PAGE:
Dec 022008

The normal way that you see folders in Picasa is called ‘Flat Folder Structure.’   In the Flat view you won’t see that certain folders are within other folders.  If you want to see what folders are nested within other folders, you need to view the folder list in ‘Tree View.  To get there, just click the ‘Tree Structure’ button in the top toolbar.  It’s right under the word ‘Picture’ in the menu.

Take a look at the images below.  On the left is the Flat view, notice the Grand Canyon folder.  It’s listed in the Flat view along with every other folder in your Pictures.  On the right is the Tree View where you can see that the Grand Canyon folder is within October, and October is within 2004.


Geeks on Tour members can view a detailed tutorial video on this flat folders vs. tree view.

  10 Responses to “Picasa Tip: Nested Folders”

  1. Hi Chris,
    I have a question
    In the example pic you have above, why is it that Folder (2004) shows as a folder but folder (Grand Canyon) has a picture thumbnail?
    I ask this because you wont be able to move anything to the “folder looking” folder but can do so with the other one. I want one of my folder to come up as a picture thumbnail folder.
    Hope this makes sense….

  2. If you are novice domainer, then you are definitely a Domainbie

  3. […] covered this before in the article Nested Folders.  There is also a members-only Show-Me-How video that goes into depth on Tree […]

  4. Using such a hdd will definitely save my data in safety 🙂

  5. I keep 95% of my photos on an external hard drive. Since I do not work with photos everyday, I don’t always have the hard drive plugged in. When I do plug it in, it may have drive letter E, or F, depending whether I have anything else plugged in to my USB ports. How do I get Picasa to scan the hard drive when I do plug it in–regardless of what drive letter it might show up as?

    • Here’s how I deal with that. The following procedure eliminates the drive letter randomness. These steps are for Win7, may be a little different for other versions.

      1. OPEN the Disk Management Console:
      Start > Computer [right click] Manage…
      (or Right-click on My Computer] > Manage…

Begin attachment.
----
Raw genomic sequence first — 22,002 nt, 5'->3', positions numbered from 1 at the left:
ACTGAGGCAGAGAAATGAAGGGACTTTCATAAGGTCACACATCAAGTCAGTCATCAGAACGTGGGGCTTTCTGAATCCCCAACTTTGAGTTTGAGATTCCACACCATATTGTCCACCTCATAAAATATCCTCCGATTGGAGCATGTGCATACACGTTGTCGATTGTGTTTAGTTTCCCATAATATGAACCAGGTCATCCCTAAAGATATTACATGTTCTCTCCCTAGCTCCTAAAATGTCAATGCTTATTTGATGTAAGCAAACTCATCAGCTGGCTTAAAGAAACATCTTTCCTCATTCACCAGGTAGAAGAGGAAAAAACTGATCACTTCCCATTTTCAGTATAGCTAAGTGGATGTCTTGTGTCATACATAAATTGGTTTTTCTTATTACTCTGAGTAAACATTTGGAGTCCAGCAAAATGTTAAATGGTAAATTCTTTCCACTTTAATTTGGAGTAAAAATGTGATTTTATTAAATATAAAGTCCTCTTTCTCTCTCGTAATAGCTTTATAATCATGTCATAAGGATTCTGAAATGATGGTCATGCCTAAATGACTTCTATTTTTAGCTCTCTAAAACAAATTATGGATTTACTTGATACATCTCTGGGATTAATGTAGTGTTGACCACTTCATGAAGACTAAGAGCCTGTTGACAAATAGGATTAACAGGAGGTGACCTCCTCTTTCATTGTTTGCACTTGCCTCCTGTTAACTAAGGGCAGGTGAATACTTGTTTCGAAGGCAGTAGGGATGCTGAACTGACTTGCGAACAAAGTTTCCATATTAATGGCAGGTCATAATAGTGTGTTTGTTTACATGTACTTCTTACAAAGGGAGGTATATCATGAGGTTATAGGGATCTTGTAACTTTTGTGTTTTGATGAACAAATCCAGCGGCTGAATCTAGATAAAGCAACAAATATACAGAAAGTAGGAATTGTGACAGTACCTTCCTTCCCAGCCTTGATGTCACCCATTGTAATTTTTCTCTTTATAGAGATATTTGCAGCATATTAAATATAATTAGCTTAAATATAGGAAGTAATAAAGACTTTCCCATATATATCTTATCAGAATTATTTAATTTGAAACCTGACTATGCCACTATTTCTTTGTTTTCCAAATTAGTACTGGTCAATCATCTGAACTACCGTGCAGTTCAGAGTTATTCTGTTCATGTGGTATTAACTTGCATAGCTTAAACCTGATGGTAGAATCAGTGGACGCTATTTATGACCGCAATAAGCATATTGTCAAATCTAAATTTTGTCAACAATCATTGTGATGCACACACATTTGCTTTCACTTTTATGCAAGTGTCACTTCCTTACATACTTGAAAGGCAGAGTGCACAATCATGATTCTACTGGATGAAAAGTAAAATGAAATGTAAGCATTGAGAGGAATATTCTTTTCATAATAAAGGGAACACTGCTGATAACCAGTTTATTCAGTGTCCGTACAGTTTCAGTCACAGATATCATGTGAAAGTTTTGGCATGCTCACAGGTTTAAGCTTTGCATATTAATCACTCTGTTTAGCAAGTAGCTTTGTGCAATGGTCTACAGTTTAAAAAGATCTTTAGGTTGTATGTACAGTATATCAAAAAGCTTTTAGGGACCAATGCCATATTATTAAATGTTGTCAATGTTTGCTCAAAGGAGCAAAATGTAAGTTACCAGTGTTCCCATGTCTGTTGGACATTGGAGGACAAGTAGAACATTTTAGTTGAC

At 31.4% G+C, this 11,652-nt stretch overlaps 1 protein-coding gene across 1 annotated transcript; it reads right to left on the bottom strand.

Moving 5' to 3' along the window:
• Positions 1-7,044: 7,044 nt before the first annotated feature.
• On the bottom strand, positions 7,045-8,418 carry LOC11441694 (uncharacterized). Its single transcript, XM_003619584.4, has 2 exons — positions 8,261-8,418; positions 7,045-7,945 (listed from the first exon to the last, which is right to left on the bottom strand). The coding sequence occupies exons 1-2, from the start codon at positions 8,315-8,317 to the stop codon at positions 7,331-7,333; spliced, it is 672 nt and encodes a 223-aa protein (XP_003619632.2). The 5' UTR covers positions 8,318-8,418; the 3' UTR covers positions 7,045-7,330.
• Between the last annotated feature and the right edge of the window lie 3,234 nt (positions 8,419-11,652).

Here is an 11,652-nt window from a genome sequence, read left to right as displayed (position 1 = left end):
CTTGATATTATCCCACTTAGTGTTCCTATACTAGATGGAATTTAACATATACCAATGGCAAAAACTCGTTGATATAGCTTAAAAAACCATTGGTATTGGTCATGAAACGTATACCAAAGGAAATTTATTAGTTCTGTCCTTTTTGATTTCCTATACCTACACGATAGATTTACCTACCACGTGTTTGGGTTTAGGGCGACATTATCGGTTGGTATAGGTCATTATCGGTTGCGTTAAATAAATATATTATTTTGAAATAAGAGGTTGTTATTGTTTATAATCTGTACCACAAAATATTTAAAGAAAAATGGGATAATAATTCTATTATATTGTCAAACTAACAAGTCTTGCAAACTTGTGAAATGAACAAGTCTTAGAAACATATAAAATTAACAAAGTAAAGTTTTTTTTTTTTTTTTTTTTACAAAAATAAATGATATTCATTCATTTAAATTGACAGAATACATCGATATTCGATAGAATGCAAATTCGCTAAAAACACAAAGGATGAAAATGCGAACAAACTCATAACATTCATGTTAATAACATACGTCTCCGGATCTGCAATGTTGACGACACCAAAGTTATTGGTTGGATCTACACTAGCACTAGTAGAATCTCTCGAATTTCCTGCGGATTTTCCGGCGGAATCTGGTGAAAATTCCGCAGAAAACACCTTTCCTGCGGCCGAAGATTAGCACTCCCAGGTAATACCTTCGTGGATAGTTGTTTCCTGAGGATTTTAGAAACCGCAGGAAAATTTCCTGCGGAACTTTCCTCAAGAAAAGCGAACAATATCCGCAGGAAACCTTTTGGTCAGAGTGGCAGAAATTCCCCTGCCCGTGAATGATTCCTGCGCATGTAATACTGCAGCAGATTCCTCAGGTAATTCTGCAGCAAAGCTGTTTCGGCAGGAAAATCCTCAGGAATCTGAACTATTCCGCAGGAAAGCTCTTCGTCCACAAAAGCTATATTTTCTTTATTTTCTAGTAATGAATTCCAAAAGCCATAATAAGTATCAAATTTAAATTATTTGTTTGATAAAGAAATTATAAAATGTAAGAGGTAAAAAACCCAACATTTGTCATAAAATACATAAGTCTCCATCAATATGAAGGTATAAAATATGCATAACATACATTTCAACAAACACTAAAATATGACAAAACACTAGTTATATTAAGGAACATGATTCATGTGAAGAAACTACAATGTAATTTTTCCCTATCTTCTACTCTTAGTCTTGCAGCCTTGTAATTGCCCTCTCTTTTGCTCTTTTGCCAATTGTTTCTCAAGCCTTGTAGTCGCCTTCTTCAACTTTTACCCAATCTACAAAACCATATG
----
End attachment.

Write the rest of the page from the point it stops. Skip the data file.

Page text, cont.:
In Computer Management console, select Disk Management

      (alternatively, Start > Run… mmc.exe diskmgmt.msc )

      2. ASSIGN a permanent drive letter:
      Right-click on the drive your photos are on
      > Change Drive Letter and paths…

      Select a drive letter further up in the alphabet
      e.g. M: (as in Media) or P: (as in Photos)
      OK everything

      Windows should recognize that drive whenever you plug it in and assign it that drive letter if it is still available (which undoubtedly, it will be).


  6. I received this email response for Jerry from Barb – she asked that I post it here. Cool tip Barb – I do talk a little bit about ‘collections’ in the Picasa Tutorial Video called ‘Folders.’ I still like Albums better.
    Suggestion for Larry about Grand Canyon Visits. For use in Picasa, how about establishing a Grand Canyon Collection. Store any related folders with whatever names you want on the folders and Move them into the Grand Canyon collection. Picasa will store them by dates within the collection. Where they are located in Windows will not be disturbed by the Collection organization. The collection of folders can be closed so only the collection name shows. In Picasa. Open the collection for folder viewing only when needed. Neatens up the folder list a lot and makes photos easier to find.

    Barbara Resnick

  7. Jerry,

    Actually, the folder structure is a Windows thing – Picasa’s way of organizing is with albums. I put all my photos for each month into one folder, but then I mark each picture with different album designations. So, all your Grand Canyon pictures from *all* your windows folders can be marked as part of the Grand Canyon ‘album’ so you can view them all together. Albums will be a future tip and video!

  8. That’s fine if you have only gone to Grand Canyon once, but what if you go there each even-numbered year, and want to keep all your Grand Canyon pictures handily in one folder, with sub-folders for each year you were there? Of it you want North Rim, South Rim, Yavapai Point, the Watchtower, and the mule trip each in its own sub-folder?

    Will everything still have to depend on what year you took the picture?

    (We do like Picasa 3, except for that folder structure! We trained ourselves under another system, and old habits are hard to break!)

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